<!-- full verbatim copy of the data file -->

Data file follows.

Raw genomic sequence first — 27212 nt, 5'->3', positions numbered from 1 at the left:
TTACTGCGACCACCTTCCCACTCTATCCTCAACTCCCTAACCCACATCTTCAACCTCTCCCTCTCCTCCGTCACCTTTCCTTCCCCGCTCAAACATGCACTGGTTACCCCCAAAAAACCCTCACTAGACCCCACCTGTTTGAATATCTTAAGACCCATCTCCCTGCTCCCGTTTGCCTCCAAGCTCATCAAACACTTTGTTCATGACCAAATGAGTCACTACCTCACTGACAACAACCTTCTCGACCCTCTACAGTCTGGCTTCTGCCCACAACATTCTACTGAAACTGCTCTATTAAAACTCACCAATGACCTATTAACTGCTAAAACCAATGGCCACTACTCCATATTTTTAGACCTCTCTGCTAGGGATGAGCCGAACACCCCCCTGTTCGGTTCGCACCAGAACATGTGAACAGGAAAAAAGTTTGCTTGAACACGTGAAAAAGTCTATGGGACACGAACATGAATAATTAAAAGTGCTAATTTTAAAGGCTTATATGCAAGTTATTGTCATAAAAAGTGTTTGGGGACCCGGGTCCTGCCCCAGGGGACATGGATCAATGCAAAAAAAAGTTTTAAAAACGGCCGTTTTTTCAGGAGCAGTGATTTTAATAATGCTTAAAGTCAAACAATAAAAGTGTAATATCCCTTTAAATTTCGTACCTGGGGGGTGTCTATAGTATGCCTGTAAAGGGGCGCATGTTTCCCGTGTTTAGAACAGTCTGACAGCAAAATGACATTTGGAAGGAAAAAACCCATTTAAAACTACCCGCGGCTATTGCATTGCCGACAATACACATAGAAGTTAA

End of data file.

Raw genomic sequence first — 27212 nt, 5'->3', positions numbered from 1 at the left:
TTACTGCGACCACCTTCCCACTCTATCCTCAACTCCCTAACCCACATCTTCAACCTCTCCCTCTCCTCCGTCACCTTTCCTTCCCCGCTCAAACATGCACTGGTTACCCCCAAAAAACCCTCACTAGACCCCACCTGTTTGAATATCTTAAGACCCATCTCCCTGCTCCCGTTTGCCTCCAAGCTCATCAAACACTTTGTTCATGACCAAATGAGTCACTACCTCACTGACAACAACCTTCTCGACCCTCTACAGTCTGGCTTCTGCCCACAACATTCTACTGAAACTGCTCTATTAAAACTCACCAATGACCTATTAACTGCTAAAACCAATGGCCACTACTCCATATTTTTAGACCTCTCTGCTAGGGATGAGCCGAACACCCCCCTGTTCGGTTCGCACCAGAACATGTGAACAGGAAAAAAGTTTGCTTGAACACGTGAAAAAGTCTATGGGACACGAACATGAATAATTAAAAGTGCTAATTTTAAAGGCTTATATGCAAGTTATTGTCATAAAAAGTGTTTGGGGACCCGGGTCCTGCCCCAGGGGACATGGATCAATGCAAAAAAAAGTTTTAAAAACGGCCGTTTTTTCAGGAGCAGTGATTTTAATAATGCTTAAAGTCAAACAATAAAAGTGTAATATCCCTTTAAATTTCGTACCTGGGGGGTGTCTATAGTATGCCTGTAAAGGGGCGCATGTTTCCCGTGTTTAGAACAGTCTGACAGCAAAATGACATTTGGAAGGAAAAAACCCATTTAAAACTACCCGCGGCTATTGCATTGCCGACAATACACATAGAAGTTAA